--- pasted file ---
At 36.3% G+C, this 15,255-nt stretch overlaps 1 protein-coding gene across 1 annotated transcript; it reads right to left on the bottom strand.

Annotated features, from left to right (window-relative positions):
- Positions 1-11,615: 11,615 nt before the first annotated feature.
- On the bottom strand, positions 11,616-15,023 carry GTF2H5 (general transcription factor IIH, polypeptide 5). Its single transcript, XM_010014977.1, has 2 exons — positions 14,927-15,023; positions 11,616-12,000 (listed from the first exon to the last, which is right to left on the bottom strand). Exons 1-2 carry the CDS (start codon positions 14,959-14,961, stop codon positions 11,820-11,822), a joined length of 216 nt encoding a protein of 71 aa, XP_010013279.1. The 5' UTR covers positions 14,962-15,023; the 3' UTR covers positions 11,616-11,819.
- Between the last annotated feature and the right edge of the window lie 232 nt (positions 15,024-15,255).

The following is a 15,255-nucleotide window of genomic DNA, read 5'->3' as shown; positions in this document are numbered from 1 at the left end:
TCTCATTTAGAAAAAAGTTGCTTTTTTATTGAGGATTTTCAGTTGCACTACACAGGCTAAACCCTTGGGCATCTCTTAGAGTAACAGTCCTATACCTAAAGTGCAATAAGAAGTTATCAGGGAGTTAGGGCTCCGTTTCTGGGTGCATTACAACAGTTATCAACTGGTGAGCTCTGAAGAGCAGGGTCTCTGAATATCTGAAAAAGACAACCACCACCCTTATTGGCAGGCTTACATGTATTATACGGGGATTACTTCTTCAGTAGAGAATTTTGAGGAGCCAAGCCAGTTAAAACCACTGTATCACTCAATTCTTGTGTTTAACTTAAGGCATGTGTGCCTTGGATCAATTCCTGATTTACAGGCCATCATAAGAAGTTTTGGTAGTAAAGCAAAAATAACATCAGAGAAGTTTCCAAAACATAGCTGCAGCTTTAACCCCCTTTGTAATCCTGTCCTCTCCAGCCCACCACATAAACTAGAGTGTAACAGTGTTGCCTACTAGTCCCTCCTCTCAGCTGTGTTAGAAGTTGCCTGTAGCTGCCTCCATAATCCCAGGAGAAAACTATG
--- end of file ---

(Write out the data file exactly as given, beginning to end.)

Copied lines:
At 36.3% G+C, this 15,255-nt stretch overlaps 1 protein-coding gene across 1 annotated transcript; it reads right to left on the bottom strand.

Annotated features, from left to right (window-relative positions):
- Positions 1-11,615: 11,615 nt before the first annotated feature.
- On the bottom strand, positions 11,616-15,023 carry GTF2H5 (general transcription factor IIH, polypeptide 5). Its single transcript, XM_010014977.1, has 2 exons — positions 14,927-15,023; positions 11,616-12,000 (listed from the first exon to the last, which is right to left on the bottom strand). Exons 1-2 carry the CDS (start codon positions 14,959-14,961, stop codon positions 11,820-11,822), a joined length of 216 nt encoding a protein of 71 aa, XP_010013279.1. The 5' UTR covers positions 14,962-15,023; the 3' UTR covers positions 11,616-11,819.
- Between the last annotated feature and the right edge of the window lie 232 nt (positions 15,024-15,255).

The following is a 15,255-nucleotide window of genomic DNA, read 5'->3' as shown; positions in this document are numbered from 1 at the left end:
TCTCATTTAGAAAAAAGTTGCTTTTTTATTGAGGATTTTCAGTTGCACTACACAGGCTAAACCCTTGGGCATCTCTTAGAGTAACAGTCCTATACCTAAAGTGCAATAAGAAGTTATCAGGGAGTTAGGGCTCCGTTTCTGGGTGCATTACAACAGTTATCAACTGGTGAGCTCTGAAGAGCAGGGTCTCTGAATATCTGAAAAAGACAACCACCACCCTTATTGGCAGGCTTACATGTATTATACGGGGATTACTTCTTCAGTAGAGAATTTTGAGGAGCCAAGCCAGTTAAAACCACTGTATCACTCAATTCTTGTGTTTAACTTAAGGCATGTGTGCCTTGGATCAATTCCTGATTTACAGGCCATCATAAGAAGTTTTGGTAGTAAAGCAAAAATAACATCAGAGAAGTTTCCAAAACATAGCTGCAGCTTTAACCCCCTTTGTAATCCTGTCCTCTCCAGCCCACCACATAAACTAGAGTGTAACAGTGTTGCCTACTAGTCCCTCCTCTCAGCTGTGTTAGAAGTTGCCTGTAGCTGCCTCCATAATCCCAGGAGAAAACTATG